Bouza told “Radio Republica” that, in her case, she was arrested separate from Fonseca Quevedo, when she was about to arrive to the spot where they had plans to carry out the peaceful activity, where they were to throw flowers into the ocean in memory of each victim of the massacre.  When she was taken to the police unit of Alamar, uniformed agents accused her of trying to plan an illegal exit from the country, an accusation which is completely false, according to the dissident.

Upon being released, Cabrera Bouza head to the home of Fonseca Quevedo, where a number of dissidents were congregated, among them the independent rapper Rodolfo “El Primario” Ramirez, who also shared declarations with “Radio Republica”, explaining that the demonstrators were carrying out a vigil and a peaceful protest, demanding the immediate release of Sara Marta Fonseca, who suffers from numerous medical ailments.

During night hours, Fonseca was released, which was proven by a Twitter message she managed to publish on her account (@SaraMartaCuba).  “From the PNR Unit in Cojimar, transferred to the 4th of El Cerro”, explained the message of the Lady in White, “liberated at 9:20 PM, they took away my sign with messages paying tribute to victims of Tugboat Massacre.  My home is surrounded”.

Activists Arrested for Wanting to Pay Tribute to Victims of Massacre

Tugboat “13 de Marzo” Massacre: An Anniversary We Will Never Forget

On a dark and late night, 72 Cubans tried fleeing the island aboard an old tugboat called “13 de Marzo” in search of freedom.  Many young mothers boarded their small children on the tugboat, while many other adults clung onto the faith that, soon, they would be able to work and live like dignified people.  Wrapped in fear, but with much hope that beyond the horizon they would be ree, these Cubans were planning to reach the United States, but destiny and the cruelty of a regime impeded this dream, which was born out of desperation, to become reality.

Tomorrow, July 13th, will be another dark anniversary of Cuban history- the “13 de Marzo” tugboat massacre.  This slaughter, which stole the lives of 41 innocent Cubans- among them many children and adolescents- is one of the many atrocities committed by the Cuban dictatorship against its own people.  Official representatives of the repressive police force of the island used their hate, in this case personified by viciously hosing down the victims who were trying to escape, in order to prevent the tugboat from reaching land of liberty.  Despite the fact that 17 years have passed since the cruel assassination, justice has not been done, the same way that there has been no justice for the shot down Brothers to the Rescue victims, the thousands of innocents executed by firing squads since 1959, the countless cases of death behind the prison bars, and, in sum, the thousands of anonymous Cubans who have lost their lives at the hands of totalitarian communism.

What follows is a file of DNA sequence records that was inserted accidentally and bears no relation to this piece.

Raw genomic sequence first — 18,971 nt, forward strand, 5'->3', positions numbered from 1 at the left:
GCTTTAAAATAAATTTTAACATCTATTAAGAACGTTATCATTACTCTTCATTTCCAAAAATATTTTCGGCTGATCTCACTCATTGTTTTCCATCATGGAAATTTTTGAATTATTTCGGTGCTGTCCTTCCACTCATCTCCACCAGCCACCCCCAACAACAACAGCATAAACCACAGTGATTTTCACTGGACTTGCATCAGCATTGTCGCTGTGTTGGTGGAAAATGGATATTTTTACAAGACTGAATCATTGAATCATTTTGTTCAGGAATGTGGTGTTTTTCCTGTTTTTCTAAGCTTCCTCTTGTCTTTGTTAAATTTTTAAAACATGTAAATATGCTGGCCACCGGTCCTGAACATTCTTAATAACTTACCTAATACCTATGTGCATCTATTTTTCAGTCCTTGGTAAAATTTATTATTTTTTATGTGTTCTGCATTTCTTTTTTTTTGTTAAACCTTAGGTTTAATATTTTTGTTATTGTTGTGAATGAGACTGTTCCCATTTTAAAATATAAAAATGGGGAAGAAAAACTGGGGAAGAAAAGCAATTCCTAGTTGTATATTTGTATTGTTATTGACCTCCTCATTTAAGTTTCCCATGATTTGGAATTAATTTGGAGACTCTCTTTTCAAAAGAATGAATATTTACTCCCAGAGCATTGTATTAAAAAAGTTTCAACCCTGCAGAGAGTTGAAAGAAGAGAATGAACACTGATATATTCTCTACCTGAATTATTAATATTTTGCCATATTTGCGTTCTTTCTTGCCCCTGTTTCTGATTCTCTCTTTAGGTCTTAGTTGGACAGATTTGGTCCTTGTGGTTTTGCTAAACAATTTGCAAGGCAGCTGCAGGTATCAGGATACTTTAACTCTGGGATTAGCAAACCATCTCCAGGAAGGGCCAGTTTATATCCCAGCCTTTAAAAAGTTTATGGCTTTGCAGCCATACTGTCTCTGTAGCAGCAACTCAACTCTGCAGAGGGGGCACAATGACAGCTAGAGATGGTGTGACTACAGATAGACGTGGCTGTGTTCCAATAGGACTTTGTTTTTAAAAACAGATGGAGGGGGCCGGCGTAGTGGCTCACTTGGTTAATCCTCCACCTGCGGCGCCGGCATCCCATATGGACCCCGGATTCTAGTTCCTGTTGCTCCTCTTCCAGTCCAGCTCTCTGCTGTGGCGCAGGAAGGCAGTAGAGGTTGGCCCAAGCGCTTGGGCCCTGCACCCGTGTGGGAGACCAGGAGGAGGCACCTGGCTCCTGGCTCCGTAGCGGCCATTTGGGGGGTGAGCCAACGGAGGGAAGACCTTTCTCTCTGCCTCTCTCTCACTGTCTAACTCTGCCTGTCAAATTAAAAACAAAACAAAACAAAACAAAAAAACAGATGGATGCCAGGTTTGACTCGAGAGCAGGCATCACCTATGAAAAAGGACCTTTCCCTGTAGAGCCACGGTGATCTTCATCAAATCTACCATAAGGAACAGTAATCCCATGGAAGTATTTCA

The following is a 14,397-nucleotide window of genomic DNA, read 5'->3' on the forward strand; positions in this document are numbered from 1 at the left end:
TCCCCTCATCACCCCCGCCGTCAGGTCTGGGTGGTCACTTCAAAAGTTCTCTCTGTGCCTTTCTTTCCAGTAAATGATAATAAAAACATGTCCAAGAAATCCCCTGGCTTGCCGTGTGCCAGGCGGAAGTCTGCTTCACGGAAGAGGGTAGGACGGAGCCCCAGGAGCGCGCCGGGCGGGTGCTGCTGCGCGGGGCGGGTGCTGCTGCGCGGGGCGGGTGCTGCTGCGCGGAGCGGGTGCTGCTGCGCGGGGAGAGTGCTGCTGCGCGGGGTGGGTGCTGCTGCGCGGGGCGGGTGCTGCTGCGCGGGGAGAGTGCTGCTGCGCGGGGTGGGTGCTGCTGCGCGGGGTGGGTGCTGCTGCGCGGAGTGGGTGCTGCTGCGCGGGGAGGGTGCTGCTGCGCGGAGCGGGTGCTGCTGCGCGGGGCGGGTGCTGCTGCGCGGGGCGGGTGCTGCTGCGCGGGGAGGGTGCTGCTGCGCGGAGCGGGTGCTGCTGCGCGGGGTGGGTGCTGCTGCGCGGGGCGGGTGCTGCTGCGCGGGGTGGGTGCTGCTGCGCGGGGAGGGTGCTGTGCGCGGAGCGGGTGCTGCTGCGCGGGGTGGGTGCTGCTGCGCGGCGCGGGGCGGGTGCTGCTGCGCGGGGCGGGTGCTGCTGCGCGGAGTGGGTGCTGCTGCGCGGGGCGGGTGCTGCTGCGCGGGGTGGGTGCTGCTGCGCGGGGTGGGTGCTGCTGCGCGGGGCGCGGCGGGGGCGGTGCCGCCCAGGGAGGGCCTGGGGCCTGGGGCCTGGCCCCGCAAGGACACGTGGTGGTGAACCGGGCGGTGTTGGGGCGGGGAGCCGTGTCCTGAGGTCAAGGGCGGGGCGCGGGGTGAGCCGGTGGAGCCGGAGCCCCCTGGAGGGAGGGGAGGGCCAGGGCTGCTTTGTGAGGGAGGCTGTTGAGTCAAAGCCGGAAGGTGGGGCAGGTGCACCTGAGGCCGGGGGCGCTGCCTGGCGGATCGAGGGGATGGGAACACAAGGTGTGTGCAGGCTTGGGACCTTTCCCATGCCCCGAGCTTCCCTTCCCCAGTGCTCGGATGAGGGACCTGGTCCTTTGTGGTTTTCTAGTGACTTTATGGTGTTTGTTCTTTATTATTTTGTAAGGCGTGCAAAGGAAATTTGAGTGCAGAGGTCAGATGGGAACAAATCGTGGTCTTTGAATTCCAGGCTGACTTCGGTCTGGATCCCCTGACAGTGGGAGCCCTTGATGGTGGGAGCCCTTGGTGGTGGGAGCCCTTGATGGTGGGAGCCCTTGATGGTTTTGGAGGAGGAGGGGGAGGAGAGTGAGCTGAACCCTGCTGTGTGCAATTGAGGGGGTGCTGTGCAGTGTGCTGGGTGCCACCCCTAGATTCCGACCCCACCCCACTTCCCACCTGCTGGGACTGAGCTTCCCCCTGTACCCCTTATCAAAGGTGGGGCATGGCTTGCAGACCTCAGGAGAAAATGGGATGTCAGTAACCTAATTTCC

Let it be clear in Cuba, and in the rest of the world: we will never forget the victims of the dictatorship and tomorrow, July 13th, and always, we will remember the victims of the “13 de Marzo” tugboat.

Below is a report made on the massacre, sent to the Interamerican Human Rights Commission:

  REPORT Nº 47/96

CASE 11.436


October 16, 1996

I.          BACKGROUND

1.       On July 19, 1994, the Inter-American Commission on Human Rights received a complaint stating that in the early morning hours of July 13, 1994, four boats belonging to the Cuban State and equipped with water hoses attacked an old tugboat that was fleeing Cuba with 72 people on board.  The incident occurred seven miles off the Cuban coast, opposite the port of Havana.  The complaint also indicates that the Cuban State boats attacked the runaway tug with their prows with the intention of sinking it, while at the same time spraying everyone on the deck of the boat, including women and children, with pressurized water.  The pleas of the women and children to stop the attack were in vain, and the old boat–named “13 de Marzo”–sank, with a toll of 41 deaths, including ten minors.  Thirty-one people survived the events of July 13, 1994.

2.   On February 28, 1995, the Inter-American Commission on Human Rights received another complaint concerning the same events, which was added to Case File No. 11.436, in accordance with Article 40.2 of its Regulations.

Continue reading this shocking report here.

And a moving short video about the massacre, narrated by the survivors:

And more stories here.

Faces of the victims

Tugboat “13 de Marzo” Massacre: An Anniversary We Will Never Forget